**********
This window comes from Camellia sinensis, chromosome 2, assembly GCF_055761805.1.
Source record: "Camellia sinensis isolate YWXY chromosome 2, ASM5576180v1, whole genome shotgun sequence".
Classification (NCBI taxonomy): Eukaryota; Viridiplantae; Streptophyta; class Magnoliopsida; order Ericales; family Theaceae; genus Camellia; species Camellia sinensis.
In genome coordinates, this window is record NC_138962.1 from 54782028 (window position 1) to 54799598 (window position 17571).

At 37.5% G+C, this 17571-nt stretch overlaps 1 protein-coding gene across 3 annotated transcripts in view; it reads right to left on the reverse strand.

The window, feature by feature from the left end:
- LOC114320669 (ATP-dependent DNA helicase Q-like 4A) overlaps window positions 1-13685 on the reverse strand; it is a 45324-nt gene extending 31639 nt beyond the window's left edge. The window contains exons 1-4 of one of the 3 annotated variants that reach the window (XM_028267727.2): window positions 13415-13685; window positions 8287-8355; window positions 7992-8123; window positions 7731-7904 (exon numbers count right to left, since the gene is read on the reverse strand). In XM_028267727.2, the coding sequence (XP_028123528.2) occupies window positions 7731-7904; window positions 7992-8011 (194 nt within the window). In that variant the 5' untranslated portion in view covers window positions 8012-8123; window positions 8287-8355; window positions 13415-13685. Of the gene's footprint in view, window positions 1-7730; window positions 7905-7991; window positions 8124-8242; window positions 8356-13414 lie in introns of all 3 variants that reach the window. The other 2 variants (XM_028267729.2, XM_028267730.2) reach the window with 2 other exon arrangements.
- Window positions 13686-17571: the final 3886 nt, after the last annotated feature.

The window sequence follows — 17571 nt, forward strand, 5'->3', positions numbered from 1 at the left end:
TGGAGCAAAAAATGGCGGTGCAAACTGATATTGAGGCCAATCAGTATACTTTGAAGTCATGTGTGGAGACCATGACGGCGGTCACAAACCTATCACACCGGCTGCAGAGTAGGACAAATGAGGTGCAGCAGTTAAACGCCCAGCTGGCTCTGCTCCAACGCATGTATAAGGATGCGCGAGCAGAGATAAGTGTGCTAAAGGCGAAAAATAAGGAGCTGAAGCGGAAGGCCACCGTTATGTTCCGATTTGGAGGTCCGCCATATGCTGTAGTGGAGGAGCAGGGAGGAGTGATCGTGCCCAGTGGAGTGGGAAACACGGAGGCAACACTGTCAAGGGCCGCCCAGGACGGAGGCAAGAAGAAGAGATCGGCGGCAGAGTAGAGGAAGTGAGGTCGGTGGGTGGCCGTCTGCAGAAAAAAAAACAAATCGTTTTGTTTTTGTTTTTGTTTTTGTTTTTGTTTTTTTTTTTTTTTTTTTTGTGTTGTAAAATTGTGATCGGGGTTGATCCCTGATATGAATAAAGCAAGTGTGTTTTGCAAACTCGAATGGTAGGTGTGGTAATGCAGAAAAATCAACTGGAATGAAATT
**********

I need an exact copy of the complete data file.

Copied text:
This window comes from Camellia sinensis, chromosome 2, assembly GCF_055761805.1.
Source record: "Camellia sinensis isolate YWXY chromosome 2, ASM5576180v1, whole genome shotgun sequence".
Classification (NCBI taxonomy): Eukaryota; Viridiplantae; Streptophyta; class Magnoliopsida; order Ericales; family Theaceae; genus Camellia; species Camellia sinensis.
In genome coordinates, this window is record NC_138962.1 from 54782028 (window position 1) to 54799598 (window position 17571).

At 37.5% G+C, this 17571-nt stretch overlaps 1 protein-coding gene across 3 annotated transcripts in view; it reads right to left on the reverse strand.

The window, feature by feature from the left end:
- LOC114320669 (ATP-dependent DNA helicase Q-like 4A) overlaps window positions 1-13685 on the reverse strand; it is a 45324-nt gene extending 31639 nt beyond the window's left edge. The window contains exons 1-4 of one of the 3 annotated variants that reach the window (XM_028267727.2): window positions 13415-13685; window positions 8287-8355; window positions 7992-8123; window positions 7731-7904 (exon numbers count right to left, since the gene is read on the reverse strand). In XM_028267727.2, the coding sequence (XP_028123528.2) occupies window positions 7731-7904; window positions 7992-8011 (194 nt within the window). In that variant the 5' untranslated portion in view covers window positions 8012-8123; window positions 8287-8355; window positions 13415-13685. Of the gene's footprint in view, window positions 1-7730; window positions 7905-7991; window positions 8124-8242; window positions 8356-13414 lie in introns of all 3 variants that reach the window. The other 2 variants (XM_028267729.2, XM_028267730.2) reach the window with 2 other exon arrangements.
- Window positions 13686-17571: the final 3886 nt, after the last annotated feature.

The window sequence follows — 17571 nt, forward strand, 5'->3', positions numbered from 1 at the left end:
TGGAGCAAAAAATGGCGGTGCAAACTGATATTGAGGCCAATCAGTATACTTTGAAGTCATGTGTGGAGACCATGACGGCGGTCACAAACCTATCACACCGGCTGCAGAGTAGGACAAATGAGGTGCAGCAGTTAAACGCCCAGCTGGCTCTGCTCCAACGCATGTATAAGGATGCGCGAGCAGAGATAAGTGTGCTAAAGGCGAAAAATAAGGAGCTGAAGCGGAAGGCCACCGTTATGTTCCGATTTGGAGGTCCGCCATATGCTGTAGTGGAGGAGCAGGGAGGAGTGATCGTGCCCAGTGGAGTGGGAAACACGGAGGCAACACTGTCAAGGGCCGCCCAGGACGGAGGCAAGAAGAAGAGATCGGCGGCAGAGTAGAGGAAGTGAGGTCGGTGGGTGGCCGTCTGCAGAAAAAAAAACAAATCGTTTTGTTTTTGTTTTTGTTTTTGTTTTTGTTTTTTTTTTTTTTTTTTTTGTGTTGTAAAATTGTGATCGGGGTTGATCCCTGATATGAATAAAGCAAGTGTGTTTTGCAAACTCGAATGGTAGGTGTGGTAATGCAGAAAAATCAACTGGAATGAAATT